The teachers who contacted me spoke of having “scuppered” their career paths. They spoke of desperation. It’s a desperation I vividly remember. But we should not have to be part time in order to be able to fulfil a full time expectation. All teachers work unpaid days. Saturdays, Sundays, so-called holidays, countless evenings and so on. We all know it. We tut in sympathy and then shrug. It’s time we had a proper set of guidelines on how many hours is reasonable to expect and work back from there. Even if it sounds like a lot – 50 hours sounds like a lot, but for most teachers, it’s the bare minimum. A teacher working 50 hours a week term time is banking 10 hours a week over what would usually be considered full time work. 390 hours per year. It means that seven weeks of their 13 week holiday period is actually time off in lieu, leaving them with the average holiday entitlement of an ordinary full time employee. Let’s start to make these figure explicit. Let’s ask our unions and politicians to make it clear that 50 hours per week is the absolute maximum we expect of our teachers. No more. And then work out where our gaps are. Do we need to reduce contact time and employ more teachers to do this? Or change our data gathering, marking and meeting policies? Do we need to offer extra payments for trips or overtime beyond those hours? How much would it cost? Could we put a proposal forward with costings to government, saying “if you want to tackle workload AND teacher shortages, be clear about what full time work entails. Limit hours. Fund it.” The costs of training and losing staff are huge. The costs of recruiting are huge. The mental health costs to staff are huge. It’s time for us to stop. Not to drop hours and struggle because we can’t cope. It’s time to work to rule and I know this is hard. But if that doesn’t happen, things won’t change. They really won’t. Because the bottom line is that as long as you’re willing to bend and sacrifice yourselves and families, they’ll let you do it. Until you snap. Then they’ll get someone else to do it. Enough.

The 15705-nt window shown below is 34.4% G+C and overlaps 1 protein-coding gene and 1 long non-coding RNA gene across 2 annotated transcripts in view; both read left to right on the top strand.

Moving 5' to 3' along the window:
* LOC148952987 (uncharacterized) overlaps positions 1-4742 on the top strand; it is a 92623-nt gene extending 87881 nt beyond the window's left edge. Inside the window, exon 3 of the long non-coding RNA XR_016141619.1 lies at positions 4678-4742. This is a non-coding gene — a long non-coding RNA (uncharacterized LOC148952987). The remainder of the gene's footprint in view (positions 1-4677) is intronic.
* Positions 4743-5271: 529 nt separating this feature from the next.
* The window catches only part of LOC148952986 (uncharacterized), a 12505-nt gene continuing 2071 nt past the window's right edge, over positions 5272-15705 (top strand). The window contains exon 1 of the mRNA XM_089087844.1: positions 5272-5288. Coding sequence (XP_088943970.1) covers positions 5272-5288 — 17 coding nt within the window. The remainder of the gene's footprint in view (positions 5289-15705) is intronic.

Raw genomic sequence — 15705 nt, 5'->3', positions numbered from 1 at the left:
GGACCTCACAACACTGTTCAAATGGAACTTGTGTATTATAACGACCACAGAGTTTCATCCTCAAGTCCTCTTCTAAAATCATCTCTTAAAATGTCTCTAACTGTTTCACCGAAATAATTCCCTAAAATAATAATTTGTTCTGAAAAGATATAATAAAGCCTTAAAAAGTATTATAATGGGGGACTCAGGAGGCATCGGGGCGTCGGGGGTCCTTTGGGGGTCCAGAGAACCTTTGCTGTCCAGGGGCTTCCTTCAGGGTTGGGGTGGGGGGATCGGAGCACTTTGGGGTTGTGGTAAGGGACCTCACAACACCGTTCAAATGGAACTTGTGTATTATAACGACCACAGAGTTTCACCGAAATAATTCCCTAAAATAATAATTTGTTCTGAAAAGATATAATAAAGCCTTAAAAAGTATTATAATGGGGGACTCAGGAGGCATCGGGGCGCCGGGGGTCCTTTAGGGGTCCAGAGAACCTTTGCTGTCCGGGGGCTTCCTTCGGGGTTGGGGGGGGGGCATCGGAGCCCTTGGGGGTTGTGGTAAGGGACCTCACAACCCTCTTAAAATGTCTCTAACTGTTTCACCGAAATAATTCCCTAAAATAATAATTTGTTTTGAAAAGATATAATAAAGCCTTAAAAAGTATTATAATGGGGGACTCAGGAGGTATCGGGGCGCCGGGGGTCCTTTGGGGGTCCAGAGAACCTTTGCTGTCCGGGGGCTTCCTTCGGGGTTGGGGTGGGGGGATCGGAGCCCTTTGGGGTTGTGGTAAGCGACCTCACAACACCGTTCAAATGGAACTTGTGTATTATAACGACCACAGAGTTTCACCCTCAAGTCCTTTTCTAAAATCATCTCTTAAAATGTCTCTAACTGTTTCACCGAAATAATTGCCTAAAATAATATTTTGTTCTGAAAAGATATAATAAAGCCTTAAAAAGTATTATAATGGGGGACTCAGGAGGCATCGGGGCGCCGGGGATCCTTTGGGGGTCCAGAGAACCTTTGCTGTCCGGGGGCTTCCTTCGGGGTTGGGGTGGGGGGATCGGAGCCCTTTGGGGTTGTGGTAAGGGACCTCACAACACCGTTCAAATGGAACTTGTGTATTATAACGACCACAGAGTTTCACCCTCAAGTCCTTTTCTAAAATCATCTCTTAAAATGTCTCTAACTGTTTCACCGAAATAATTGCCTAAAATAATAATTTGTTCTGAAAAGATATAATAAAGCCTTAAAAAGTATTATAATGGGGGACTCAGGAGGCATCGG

Pedagogies of Hope

Way back in the 1930s, looking on at the rise of Fascism with horror, the playwright Bertolt Brecht wrote the words “Change the World. She needs it!” His work aimed to shock audiences out of apathy and passive emotional engagement into action. He was not happy with the thought that theatre was a pastime. For him, theatre was an agitator – a means by which we might make more obvious to people, the forces and assumptions that were shaping their lives and leading them blindly into war and genocide. Where are our agitators today, I wonder?